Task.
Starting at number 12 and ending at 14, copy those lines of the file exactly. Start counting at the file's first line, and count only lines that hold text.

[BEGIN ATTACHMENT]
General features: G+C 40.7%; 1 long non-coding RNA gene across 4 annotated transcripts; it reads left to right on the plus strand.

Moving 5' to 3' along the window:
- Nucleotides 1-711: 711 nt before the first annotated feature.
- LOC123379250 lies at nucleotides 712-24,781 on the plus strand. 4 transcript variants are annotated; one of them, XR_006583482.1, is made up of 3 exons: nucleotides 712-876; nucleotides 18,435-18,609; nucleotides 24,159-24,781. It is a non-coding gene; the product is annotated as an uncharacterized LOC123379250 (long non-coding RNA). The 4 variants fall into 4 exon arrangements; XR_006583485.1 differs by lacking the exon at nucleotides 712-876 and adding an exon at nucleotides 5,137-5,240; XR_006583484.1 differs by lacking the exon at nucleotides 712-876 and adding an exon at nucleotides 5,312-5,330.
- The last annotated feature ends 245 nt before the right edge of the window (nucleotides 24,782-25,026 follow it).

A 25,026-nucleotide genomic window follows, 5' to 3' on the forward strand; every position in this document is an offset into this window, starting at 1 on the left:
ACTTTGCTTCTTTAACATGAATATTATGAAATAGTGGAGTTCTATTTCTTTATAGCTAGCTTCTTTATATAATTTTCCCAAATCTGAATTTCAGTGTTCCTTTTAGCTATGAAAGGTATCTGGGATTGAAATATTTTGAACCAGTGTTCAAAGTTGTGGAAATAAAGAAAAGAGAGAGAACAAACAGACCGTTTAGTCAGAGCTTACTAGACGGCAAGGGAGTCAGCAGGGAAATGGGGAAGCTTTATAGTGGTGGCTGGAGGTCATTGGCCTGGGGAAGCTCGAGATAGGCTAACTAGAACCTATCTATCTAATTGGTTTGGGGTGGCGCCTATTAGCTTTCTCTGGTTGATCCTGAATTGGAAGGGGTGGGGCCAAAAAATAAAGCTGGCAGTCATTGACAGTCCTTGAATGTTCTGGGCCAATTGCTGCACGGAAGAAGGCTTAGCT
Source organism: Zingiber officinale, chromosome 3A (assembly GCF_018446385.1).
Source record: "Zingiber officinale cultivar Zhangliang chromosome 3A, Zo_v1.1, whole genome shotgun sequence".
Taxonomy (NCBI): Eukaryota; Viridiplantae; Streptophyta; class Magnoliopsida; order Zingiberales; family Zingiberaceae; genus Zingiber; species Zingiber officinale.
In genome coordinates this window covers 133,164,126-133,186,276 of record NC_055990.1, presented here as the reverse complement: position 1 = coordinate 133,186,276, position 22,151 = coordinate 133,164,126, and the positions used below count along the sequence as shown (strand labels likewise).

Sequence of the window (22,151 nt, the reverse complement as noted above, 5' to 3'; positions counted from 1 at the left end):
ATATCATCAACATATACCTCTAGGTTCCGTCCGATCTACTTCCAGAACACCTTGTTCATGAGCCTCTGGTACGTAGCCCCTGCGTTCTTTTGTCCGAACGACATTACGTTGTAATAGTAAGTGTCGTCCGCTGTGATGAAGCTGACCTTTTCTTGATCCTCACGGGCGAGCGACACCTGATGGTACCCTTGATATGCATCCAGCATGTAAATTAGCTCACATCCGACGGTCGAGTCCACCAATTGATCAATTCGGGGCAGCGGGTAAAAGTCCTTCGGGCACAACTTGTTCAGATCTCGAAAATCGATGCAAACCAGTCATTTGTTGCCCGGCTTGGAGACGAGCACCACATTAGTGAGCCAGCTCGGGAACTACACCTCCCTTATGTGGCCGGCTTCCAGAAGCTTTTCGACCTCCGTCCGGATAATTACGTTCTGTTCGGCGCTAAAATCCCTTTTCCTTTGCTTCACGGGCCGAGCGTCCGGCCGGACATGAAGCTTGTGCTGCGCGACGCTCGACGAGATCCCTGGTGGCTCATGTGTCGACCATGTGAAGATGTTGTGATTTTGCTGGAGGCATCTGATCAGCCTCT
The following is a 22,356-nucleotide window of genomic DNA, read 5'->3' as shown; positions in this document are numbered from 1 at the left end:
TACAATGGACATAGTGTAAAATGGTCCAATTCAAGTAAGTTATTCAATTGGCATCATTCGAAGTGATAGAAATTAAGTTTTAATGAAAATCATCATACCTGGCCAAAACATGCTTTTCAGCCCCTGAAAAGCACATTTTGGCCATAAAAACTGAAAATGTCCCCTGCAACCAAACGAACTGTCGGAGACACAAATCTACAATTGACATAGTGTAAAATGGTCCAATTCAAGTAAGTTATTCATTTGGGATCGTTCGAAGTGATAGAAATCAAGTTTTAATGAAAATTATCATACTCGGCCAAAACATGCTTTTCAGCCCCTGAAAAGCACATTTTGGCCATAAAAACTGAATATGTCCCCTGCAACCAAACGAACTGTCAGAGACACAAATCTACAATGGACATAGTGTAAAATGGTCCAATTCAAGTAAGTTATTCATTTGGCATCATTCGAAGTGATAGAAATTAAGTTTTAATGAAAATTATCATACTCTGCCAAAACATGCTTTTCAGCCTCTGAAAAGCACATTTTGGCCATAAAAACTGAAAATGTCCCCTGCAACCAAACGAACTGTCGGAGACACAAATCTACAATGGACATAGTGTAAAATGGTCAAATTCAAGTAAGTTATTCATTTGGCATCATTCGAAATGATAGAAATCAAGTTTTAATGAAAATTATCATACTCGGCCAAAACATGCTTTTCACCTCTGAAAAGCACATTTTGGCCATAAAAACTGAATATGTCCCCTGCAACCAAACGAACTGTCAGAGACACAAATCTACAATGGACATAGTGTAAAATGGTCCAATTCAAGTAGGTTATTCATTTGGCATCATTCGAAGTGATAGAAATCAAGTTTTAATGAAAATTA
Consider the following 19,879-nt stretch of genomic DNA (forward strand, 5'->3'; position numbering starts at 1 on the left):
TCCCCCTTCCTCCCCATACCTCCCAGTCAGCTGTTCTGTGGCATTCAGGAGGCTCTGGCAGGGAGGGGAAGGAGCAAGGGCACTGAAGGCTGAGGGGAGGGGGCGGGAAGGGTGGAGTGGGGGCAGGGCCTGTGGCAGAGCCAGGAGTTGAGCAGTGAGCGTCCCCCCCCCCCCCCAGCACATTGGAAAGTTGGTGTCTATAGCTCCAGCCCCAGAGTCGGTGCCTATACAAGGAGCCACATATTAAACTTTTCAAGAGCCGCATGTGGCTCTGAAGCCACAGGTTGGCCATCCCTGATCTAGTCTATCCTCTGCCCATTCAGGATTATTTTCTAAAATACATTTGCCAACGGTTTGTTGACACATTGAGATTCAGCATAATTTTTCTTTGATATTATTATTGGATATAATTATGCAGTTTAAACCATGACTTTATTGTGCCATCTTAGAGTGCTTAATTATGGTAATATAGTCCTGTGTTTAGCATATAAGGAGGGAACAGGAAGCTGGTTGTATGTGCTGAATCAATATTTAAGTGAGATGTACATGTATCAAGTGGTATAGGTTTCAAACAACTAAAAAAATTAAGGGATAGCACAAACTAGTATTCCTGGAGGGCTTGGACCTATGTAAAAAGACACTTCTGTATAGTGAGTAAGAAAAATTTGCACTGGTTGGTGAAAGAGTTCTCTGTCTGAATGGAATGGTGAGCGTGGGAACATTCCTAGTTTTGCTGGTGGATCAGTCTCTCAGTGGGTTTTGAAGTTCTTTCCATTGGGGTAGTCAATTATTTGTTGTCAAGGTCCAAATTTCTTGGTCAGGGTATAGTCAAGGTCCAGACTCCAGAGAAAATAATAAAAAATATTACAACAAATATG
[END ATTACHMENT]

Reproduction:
Sequence of the window (22,151 nt, the reverse complement as noted above, 5' to 3'; positions counted from 1 at the left end):
ATATCATCAACATATACCTCTAGGTTCCGTCCGATCTACTTCCAGAACACCTTGTTCATGAGCCTCTGGTACGTAGCCCCTGCGTTCTTTTGTCCGAACGACATTACGTTGTAATAGTAAGTGTCGTCCGCTGTGATGAAGCTGACCTTTTCTTGATCCTCACGGGCGAGCGACACCTGATGGTACCCTTGATATGCATCCAGCATGTAAATTAGCTCACATCCGACGGTCGAGTCCACCAATTGATCAATTCGGGGCAGCGGGTAAAAGTCCTTCGGGCACAACTTGTTCAGATCTCGAAAATCGATGCAAACCAGTCATTTGTTGCCCGGCTTGGAGACGAGCACCACATTAGTGAGCCAGCTCGGGAACTACACCTCCCTTATGTGGCCGGCTTCCAGAAGCTTTTCGACCTCCGTCCGGATAATTACGTTCTGTTCGGCGCTAAAATCCCTTTTCCTTTGCTTCACGGGCCGAGCGTCCGGCCGGACATGAAGCTTGTGCTGCGCGACGCTCGACGAGATCCCTGGTGGCTCATGTGTCGACCATGTGAAGATGTTGTGATTTTGCTGGAGGCATCTGATCAGCCTCT
The following is a 22,356-nucleotide window of genomic DNA, read 5'->3' as shown; positions in this document are numbered from 1 at the left end: